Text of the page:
Data released by the United States Travel Association (USTA) reveals that all regions in Virginia posted an increase in tourism revenue last year, including Winchester-Frederick County.
Tourism was an important contributor to the local economy in 2017. Tourism revenue for the combined Winchester-Frederick County area reached $259.1 million, a 4.3 percent change over 2016. Local tourism-supported jobs totaled 2,456 while local tourism-related taxes were $8.2 million.
“This data reinforces what we have already seen from our lodging properties, restaurants and attractions for 2017,” said Justin Kerns, Executive Director of the Winchester-Frederick County Convention and Visitors Bureau. “While these numbers can seem large and hard to understand, just look at the fact that Winchester and Frederick County together has nearly 2,600 hotel rooms and the hotels are, on average, 67% full every night. Lodging revenues alone totaled $49 million in 2017. While in town, tourists who either stay in hotels or just come for the day spend money on meals, attractions, shopping and gas. Tourism is a significant daily contributor to our local community.” See the attached 2017 Combined Tourism Economic Fact Sheet for more information.
According to the U.S. Travel Association, tourism in Virginia generated $25 billion in travel spending. Tourism also supported 232,000 jobs in the Commonwealth and $1.73 billion in state and local taxes. The increase is largely attributed to Virginia’s tourism development all around the state, including: new hotels, restaurants, agritourism, craft breweries, wineries, distilleries, cideries, sports, outdoor recreation, festivals and events, music venues, wedding venues, meeting and convention venues, attractions and so much more. Virginia’s changing tourism product makes the Commonwealth a destination for authentic travel experiences and thriving communities.
The hotel industry had a robust year with all performance indicators rising in 2017. Both room demand and supply grew by 1.7% and 0.9% respectively. Average daily rates in Virginia hotels reached $109.66, an increase of 2.2%, improving RevPAR (revenue per available room) by 2.9%. The occupancy percentages (percentage of available rooms that were sold) were 63.9%.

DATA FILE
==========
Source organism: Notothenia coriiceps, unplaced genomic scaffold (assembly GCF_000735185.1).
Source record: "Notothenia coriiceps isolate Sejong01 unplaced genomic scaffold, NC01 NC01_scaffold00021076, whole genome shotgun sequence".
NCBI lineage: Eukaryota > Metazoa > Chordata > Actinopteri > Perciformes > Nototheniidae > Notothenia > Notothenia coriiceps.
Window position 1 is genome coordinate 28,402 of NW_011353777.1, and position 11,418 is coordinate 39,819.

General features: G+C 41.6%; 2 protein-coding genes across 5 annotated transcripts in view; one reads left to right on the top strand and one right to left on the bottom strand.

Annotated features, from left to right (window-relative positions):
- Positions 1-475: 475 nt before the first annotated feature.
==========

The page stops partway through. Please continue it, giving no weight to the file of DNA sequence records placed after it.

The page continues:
“Virginia’s tourism industry is an important diversifier for our economy as it continues to grow and flourish in multiple regions of our Commonwealth,” said Governor Northam. “Travelers are coming to Virginia from across the country and the globe to experience our rich historic attractions, unmatched outdoor recreation offerings, eight oyster regions, world-class food and craft beverages, beautiful landscapes, and exciting arts and culture. These visitors are spending millions of dollars a day, injecting critical funds back into our community coffers and helping to make Virginia the best place to live, work, and raise a family.”
“Our tourism industry is an important and vital component of economic growth and job creation in Virginia,” said Brian Ball, Secretary of Commerce and Trade. “As the tourism sector continues to grow and new product is developed, our communities across the state become even more dynamic and vibrant. Tourism is fortifying towns and cities across the Commonwealth, engaging and unifying our communities, and making it easy to for travelers to discover for themselves why Virginia is for Lovers.”
For a video on Virginia’s record-breaking year, click here. The Virginia Tourism Corporation is the state agency responsible for marketing Virginia to visitors and promoting the Virginia is for Lovers brand.
Data Source: All data was received by the Virginia Tourism Corporation (VTC) from U.S. Travel Association and is based on domestic visitor spending (travelers from within the United States) from trips taken 50 miles or more away from home. Detailed economic impact data by locality is available on www.vatc.org under Research.